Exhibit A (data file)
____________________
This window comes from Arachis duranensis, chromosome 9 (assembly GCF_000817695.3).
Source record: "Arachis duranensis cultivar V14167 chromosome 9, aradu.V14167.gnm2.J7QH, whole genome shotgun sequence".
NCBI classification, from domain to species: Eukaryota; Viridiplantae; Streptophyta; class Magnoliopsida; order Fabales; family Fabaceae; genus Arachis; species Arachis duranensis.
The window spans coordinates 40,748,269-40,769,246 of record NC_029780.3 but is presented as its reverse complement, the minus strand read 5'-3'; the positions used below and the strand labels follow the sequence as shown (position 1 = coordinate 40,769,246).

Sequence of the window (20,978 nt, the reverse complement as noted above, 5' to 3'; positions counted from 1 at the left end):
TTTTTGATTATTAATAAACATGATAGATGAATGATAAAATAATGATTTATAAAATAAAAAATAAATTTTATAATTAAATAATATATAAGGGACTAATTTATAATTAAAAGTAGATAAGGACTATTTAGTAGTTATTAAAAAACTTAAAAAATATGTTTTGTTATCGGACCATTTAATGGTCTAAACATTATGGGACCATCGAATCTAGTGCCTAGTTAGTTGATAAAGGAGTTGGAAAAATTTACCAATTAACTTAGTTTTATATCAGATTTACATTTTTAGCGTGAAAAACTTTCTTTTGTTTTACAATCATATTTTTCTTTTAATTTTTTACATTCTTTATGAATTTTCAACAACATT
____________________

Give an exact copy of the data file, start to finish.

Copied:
This window comes from Arachis duranensis, chromosome 9 (assembly GCF_000817695.3).
Source record: "Arachis duranensis cultivar V14167 chromosome 9, aradu.V14167.gnm2.J7QH, whole genome shotgun sequence".
NCBI classification, from domain to species: Eukaryota; Viridiplantae; Streptophyta; class Magnoliopsida; order Fabales; family Fabaceae; genus Arachis; species Arachis duranensis.
The window spans coordinates 40,748,269-40,769,246 of record NC_029780.3 but is presented as its reverse complement, the minus strand read 5'-3'; the positions used below and the strand labels follow the sequence as shown (position 1 = coordinate 40,769,246).

Sequence of the window (20,978 nt, the reverse complement as noted above, 5' to 3'; positions counted from 1 at the left end):
TTTTTGATTATTAATAAACATGATAGATGAATGATAAAATAATGATTTATAAAATAAAAAATAAATTTTATAATTAAATAATATATAAGGGACTAATTTATAATTAAAAGTAGATAAGGACTATTTAGTAGTTATTAAAAAACTTAAAAAATATGTTTTGTTATCGGACCATTTAATGGTCTAAACATTATGGGACCATCGAATCTAGTGCCTAGTTAGTTGATAAAGGAGTTGGAAAAATTTACCAATTAACTTAGTTTTATATCAGATTTACATTTTTAGCGTGAAAAACTTTCTTTTGTTTTACAATCATATTTTTCTTTTAATTTTTTACATTCTTTATGAATTTTCAACAACATT